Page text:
No one in Isaiah Nieves’ inner city neighborhood snowboards. He had never put on snowboarding gear and wasn’t sure how to lace up the boots.
But that didn’t dim the high school freshman’s enthusiasm for the new sport. “ It was so exciting and fun,” he said after his first weekend of lessons at Bolton Valley Resort in Vermont. “Being on those slopes made me feel alive,” he said.
That’s the idea, of course. But that Isaiah and five of his classmates—all from the inner city–even had the opportunity to experience a snow sport took a lot of teamwork.
It’s no secret that the snow sports industry wants to encourage more minorities to hit the slopes. But that’s not easy with lift tickets costing over $90 at many places, not to mention all the gear that’s needed. (Even long underwear and the right socks can be expensive.)
That’s where this wonderful partnership that got Isaiah and his housemates to Bolton Valley came in. The boys—all identified as having potential for academic success in middle school –live in a group house in Westport, CT and attend Staples High School under the Auspices of A Better Chance that sends inner city boys and girls to prep schools and suburban communities like ours around the country.
The Chill Foundation , was started by Burton founders and Vermonters Donner and Jake Carpenter here at Bolton Valley to get at risk kids out on the slopes—kids who live near the mountains but may never have seen them—and to use snowboarding to enforce positive life lessons.
These kids have been referred by local agencies, are bused to a mountain near where they live, outfitted from head to toe and taught to snowboard which becomes the vehicle to help them find success and ultimately build self esteem.
Since starting at Bolton Valley—the resort has a strong commitment to giving back to its community—and thanks to partnerships with ski resorts and private donations, the program has reached thousands of kids in a dozen North American cities and those as far away as Australia and Austria—some 1300 each ski season participate in the six-week program learning the rewards of perseverance, respect , responsibility for others and for their equipment, courage, and in the end, pride at what they have accomplished.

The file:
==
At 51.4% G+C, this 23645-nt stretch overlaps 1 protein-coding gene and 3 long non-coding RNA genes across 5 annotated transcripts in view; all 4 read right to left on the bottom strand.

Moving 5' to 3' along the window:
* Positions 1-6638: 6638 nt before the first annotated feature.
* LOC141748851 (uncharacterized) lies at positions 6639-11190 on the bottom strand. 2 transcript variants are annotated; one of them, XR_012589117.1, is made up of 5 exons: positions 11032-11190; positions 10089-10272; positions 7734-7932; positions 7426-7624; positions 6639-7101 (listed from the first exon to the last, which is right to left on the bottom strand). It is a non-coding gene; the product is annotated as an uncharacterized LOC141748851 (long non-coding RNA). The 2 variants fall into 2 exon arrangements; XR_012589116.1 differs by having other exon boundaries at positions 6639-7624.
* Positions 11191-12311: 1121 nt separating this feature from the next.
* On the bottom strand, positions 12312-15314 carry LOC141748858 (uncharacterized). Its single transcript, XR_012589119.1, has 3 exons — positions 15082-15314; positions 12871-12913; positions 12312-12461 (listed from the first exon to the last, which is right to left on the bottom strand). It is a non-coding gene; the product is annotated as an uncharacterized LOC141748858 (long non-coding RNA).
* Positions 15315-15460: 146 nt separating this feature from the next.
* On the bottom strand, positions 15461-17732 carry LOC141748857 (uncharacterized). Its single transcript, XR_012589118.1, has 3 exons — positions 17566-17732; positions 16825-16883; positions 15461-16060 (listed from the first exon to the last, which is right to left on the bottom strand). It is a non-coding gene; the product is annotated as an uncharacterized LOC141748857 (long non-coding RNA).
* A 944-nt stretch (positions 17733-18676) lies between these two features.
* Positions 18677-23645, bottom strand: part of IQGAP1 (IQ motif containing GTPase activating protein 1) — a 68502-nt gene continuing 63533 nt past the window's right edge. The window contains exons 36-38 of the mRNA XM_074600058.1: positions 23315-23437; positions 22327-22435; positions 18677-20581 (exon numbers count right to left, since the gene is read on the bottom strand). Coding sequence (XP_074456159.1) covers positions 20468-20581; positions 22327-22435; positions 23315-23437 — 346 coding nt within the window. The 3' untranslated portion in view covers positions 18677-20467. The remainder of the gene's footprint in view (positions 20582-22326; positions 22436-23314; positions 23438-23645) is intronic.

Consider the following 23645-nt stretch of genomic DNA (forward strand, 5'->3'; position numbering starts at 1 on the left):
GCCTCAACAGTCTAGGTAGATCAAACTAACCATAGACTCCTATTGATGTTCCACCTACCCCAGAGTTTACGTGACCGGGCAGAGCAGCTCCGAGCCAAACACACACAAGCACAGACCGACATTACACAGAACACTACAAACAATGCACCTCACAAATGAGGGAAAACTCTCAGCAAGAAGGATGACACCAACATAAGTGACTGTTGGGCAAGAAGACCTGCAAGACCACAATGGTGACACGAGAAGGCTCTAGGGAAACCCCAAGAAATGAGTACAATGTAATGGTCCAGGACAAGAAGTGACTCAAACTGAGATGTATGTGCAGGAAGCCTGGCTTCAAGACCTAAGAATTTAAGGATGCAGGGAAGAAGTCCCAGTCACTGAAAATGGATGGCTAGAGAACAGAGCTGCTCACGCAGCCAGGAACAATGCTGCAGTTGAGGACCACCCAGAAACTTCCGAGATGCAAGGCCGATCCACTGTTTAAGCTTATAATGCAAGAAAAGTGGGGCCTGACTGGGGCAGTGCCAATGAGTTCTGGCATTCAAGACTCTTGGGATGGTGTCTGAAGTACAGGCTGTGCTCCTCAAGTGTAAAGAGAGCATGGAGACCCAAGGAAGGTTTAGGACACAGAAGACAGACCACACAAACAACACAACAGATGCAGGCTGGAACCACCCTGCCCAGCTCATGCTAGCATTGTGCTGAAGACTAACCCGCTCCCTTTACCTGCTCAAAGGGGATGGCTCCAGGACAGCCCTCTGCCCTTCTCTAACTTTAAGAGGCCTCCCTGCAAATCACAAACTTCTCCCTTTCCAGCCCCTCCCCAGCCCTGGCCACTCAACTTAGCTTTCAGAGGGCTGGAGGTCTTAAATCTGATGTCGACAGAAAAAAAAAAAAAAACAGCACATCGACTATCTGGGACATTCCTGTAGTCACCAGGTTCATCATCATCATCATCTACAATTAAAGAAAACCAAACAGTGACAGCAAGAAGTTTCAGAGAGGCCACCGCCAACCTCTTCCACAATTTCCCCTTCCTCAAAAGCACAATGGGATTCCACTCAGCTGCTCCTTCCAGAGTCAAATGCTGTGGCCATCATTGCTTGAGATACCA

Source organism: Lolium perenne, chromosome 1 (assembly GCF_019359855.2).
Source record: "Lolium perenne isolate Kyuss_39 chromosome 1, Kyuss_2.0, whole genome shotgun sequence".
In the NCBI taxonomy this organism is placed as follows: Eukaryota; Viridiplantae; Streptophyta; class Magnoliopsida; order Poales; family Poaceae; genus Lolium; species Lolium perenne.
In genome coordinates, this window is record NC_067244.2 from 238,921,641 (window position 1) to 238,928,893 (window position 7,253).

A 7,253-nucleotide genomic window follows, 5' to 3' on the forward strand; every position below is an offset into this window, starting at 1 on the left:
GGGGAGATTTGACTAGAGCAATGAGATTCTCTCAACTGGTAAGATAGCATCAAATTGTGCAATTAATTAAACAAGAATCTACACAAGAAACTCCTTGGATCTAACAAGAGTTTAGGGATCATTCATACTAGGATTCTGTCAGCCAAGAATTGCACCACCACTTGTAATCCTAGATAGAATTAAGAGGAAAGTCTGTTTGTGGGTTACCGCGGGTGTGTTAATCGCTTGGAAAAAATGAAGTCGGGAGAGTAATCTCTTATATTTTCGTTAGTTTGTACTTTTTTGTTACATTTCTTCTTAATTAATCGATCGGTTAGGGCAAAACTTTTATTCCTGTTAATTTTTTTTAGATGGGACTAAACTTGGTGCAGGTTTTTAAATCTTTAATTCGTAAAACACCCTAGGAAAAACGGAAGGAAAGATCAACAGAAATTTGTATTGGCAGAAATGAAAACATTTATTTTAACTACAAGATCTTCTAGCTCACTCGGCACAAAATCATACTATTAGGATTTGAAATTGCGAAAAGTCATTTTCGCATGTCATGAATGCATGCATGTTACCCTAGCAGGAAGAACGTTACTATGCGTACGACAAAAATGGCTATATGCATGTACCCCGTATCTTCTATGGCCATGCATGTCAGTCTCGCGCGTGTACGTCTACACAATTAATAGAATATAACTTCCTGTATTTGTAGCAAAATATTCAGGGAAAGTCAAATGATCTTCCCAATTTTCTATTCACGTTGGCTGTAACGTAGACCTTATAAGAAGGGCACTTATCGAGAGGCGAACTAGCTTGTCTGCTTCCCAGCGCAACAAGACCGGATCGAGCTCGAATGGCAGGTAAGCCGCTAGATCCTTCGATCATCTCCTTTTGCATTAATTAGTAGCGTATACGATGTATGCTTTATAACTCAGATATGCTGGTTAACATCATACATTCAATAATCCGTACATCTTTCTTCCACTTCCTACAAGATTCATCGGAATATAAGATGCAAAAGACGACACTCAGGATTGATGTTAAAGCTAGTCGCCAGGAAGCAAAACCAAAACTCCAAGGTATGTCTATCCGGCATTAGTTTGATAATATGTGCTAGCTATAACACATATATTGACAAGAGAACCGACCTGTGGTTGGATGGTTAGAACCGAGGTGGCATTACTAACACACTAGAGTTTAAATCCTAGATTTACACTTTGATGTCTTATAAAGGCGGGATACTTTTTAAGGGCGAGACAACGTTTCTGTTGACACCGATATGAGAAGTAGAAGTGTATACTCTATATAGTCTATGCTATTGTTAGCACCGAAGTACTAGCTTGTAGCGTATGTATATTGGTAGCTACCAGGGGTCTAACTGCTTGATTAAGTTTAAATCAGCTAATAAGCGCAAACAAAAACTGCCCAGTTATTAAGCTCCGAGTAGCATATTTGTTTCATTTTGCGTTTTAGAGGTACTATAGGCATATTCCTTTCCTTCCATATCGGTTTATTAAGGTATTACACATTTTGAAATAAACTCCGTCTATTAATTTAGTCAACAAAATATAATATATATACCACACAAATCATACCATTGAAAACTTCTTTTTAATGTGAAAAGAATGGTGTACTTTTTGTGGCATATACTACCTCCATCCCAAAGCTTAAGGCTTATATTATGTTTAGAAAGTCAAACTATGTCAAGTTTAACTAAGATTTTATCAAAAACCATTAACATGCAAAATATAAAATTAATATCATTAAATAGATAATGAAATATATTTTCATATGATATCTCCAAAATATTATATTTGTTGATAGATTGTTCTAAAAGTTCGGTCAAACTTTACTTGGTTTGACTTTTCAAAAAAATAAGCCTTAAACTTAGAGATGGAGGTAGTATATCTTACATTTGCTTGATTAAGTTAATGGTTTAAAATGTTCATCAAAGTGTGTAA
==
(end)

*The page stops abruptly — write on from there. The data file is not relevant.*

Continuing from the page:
Those are lessons we could all learn, of course, and vacation is a good time to reinforce them. For many families, all it would take is a camping trip, a visit to another country to experience a different culture or to the ski slopes to get out of their comfort zone.
Our ABC boys, though, don’t often have the opportunity for such experiences. That’s why we’re so fortunate that for the past three years, Chill has graciously provided gear for our boys—everything from waterproof jackets and pants, gloves and helmets–while Bolton Valley donates rental equipment, lessons, rooms and even coupons for breakfast and lunch. Board members, including me and my husband, donated the weekend to drive and chaperone the boys. SmartWool sent long underwear and snowboarding socks this season and a popular local restaurant, The Reservoir in Waterbury, VT covered the boys’ dinner, which they loved.
“I enjoyed the food and the resort itself,” said Luis Cruz, the other freshman I n the group. “I enjoyed learning for the first time and then jumping into the hot tub.”
“Everything was tranquil and calm, and it felt particularly comforting,” added Isiah. “Perhaps it was because everyone was there for one central purpose: to enjoy themselves and to have a pleasant time.”
Even those like senior Stephan Patterson who prefers the beach to the snow was glad he came, though he conceded, “The sauna was my favorite part.”
“The instructors were young and really cool,” added Ruben Guardado, a sophomore, who would like to try skiing next season. Another plus to a weekend away, he said, “Was not worrying about anything . That was so nice..a real treat.”
It’s never too late. One of our middle-aged chaperones, who hadn’t skied in eight years and never off the easiest terrain, got out of his comfort zone and took a ski lesson.
The boys were impressed. But more important, so was he.